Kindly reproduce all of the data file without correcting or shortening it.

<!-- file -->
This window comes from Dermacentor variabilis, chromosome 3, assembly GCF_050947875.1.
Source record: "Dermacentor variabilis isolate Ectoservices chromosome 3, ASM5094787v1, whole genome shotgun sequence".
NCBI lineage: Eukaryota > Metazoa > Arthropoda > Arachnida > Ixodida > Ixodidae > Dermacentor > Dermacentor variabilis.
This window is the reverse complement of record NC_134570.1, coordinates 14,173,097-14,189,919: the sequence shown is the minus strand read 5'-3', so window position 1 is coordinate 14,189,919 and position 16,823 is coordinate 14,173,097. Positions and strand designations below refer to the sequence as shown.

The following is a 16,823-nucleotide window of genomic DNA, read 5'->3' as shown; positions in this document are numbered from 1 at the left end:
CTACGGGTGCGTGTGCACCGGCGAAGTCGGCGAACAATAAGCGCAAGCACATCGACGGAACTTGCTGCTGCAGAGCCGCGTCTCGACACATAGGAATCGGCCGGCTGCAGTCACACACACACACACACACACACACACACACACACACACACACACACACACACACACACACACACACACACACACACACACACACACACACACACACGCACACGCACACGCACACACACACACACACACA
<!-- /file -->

This window comes from Dermacentor variabilis, chromosome 3, assembly GCF_050947875.1.
Source record: "Dermacentor variabilis isolate Ectoservices chromosome 3, ASM5094787v1, whole genome shotgun sequence".
NCBI lineage: Eukaryota > Metazoa > Arthropoda > Arachnida > Ixodida > Ixodidae > Dermacentor > Dermacentor variabilis.
This window is the reverse complement of record NC_134570.1, coordinates 14,173,097-14,189,919: the sequence shown is the minus strand read 5'-3', so window position 1 is coordinate 14,189,919 and position 16,823 is coordinate 14,173,097. Positions and strand designations below refer to the sequence as shown.

The following is a 16,823-nucleotide window of genomic DNA, read 5'->3' as shown; positions in this document are numbered from 1 at the left end:
CTACGGGTGCGTGTGCACCGGCGAAGTCGGCGAACAATAAGCGCAAGCACATCGACGGAACTTGCTGCTGCAGAGCCGCGTCTCGACACATAGGAATCGGCCGGCTGCAGTCACACACACACACACACACACACACACACACACACACACACACACACACACACACACACACACACACACACACACACACACACACACACACACACACGCACACGCACACGCACACACACACACACACACA